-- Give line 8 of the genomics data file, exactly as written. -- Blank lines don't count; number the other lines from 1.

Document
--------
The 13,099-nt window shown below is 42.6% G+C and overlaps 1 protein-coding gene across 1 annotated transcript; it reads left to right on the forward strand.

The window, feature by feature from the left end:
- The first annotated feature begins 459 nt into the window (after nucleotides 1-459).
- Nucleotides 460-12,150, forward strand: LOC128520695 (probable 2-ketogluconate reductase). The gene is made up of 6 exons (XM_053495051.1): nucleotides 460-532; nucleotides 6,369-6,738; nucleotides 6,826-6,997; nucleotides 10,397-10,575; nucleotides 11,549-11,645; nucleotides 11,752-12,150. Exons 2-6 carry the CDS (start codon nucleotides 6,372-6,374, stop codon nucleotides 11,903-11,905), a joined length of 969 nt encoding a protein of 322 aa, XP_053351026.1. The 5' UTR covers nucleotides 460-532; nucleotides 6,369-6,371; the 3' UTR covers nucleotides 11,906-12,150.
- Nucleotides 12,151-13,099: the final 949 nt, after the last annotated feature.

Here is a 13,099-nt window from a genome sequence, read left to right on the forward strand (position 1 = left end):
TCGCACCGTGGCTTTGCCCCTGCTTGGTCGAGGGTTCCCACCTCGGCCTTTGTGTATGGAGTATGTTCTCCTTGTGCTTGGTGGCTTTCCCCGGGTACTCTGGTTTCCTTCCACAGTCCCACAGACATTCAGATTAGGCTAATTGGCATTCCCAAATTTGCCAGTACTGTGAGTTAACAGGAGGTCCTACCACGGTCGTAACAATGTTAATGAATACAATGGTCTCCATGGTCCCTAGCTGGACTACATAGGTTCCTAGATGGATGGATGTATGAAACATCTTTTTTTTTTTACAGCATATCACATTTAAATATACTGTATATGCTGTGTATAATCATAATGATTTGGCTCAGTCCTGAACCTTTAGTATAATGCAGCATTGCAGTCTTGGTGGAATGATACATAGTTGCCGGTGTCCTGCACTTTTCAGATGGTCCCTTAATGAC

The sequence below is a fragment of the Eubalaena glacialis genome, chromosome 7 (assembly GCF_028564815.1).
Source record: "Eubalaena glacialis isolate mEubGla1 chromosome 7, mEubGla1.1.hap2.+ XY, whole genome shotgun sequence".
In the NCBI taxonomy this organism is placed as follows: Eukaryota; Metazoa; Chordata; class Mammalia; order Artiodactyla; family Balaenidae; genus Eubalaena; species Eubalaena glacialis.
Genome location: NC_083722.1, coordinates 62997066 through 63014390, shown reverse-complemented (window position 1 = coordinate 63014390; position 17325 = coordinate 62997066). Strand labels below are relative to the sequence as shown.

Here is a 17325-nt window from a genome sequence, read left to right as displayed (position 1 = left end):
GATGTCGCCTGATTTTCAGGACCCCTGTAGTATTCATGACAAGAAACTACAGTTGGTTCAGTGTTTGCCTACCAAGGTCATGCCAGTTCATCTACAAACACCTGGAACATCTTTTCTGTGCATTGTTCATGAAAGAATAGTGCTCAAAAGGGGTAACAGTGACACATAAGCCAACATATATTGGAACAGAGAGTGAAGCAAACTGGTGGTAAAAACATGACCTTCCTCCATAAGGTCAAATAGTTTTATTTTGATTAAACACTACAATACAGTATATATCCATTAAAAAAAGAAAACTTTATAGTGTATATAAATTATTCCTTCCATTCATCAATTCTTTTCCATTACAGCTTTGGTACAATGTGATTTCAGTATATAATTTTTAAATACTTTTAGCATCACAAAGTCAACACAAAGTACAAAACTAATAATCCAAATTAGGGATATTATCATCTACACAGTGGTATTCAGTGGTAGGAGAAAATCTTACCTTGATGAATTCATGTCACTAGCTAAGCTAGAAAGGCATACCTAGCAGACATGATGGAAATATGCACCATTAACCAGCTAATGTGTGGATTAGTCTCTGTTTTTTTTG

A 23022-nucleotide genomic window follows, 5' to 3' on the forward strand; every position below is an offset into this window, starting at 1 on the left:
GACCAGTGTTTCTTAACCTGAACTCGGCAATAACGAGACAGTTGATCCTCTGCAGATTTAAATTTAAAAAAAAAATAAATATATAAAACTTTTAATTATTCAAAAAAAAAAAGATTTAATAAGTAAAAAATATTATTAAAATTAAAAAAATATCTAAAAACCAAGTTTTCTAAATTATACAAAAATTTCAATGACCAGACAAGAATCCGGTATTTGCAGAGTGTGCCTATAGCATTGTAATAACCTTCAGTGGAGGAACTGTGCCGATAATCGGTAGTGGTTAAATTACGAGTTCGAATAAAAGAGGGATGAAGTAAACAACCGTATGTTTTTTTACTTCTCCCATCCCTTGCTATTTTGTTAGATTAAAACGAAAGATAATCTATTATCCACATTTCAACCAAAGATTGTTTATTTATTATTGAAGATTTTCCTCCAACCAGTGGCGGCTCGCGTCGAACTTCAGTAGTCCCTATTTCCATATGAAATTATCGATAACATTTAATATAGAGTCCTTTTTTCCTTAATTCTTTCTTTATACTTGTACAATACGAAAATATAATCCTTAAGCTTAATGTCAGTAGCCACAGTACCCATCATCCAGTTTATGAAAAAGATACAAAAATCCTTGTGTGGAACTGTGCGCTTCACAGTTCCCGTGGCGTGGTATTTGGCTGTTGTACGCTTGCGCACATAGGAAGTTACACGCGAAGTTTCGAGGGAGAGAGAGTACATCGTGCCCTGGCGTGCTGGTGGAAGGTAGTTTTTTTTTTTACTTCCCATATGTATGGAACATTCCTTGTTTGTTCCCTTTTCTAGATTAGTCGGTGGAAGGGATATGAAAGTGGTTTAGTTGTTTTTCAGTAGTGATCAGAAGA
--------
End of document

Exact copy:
The sequence below is a fragment of the Eubalaena glacialis genome, chromosome 7 (assembly GCF_028564815.1).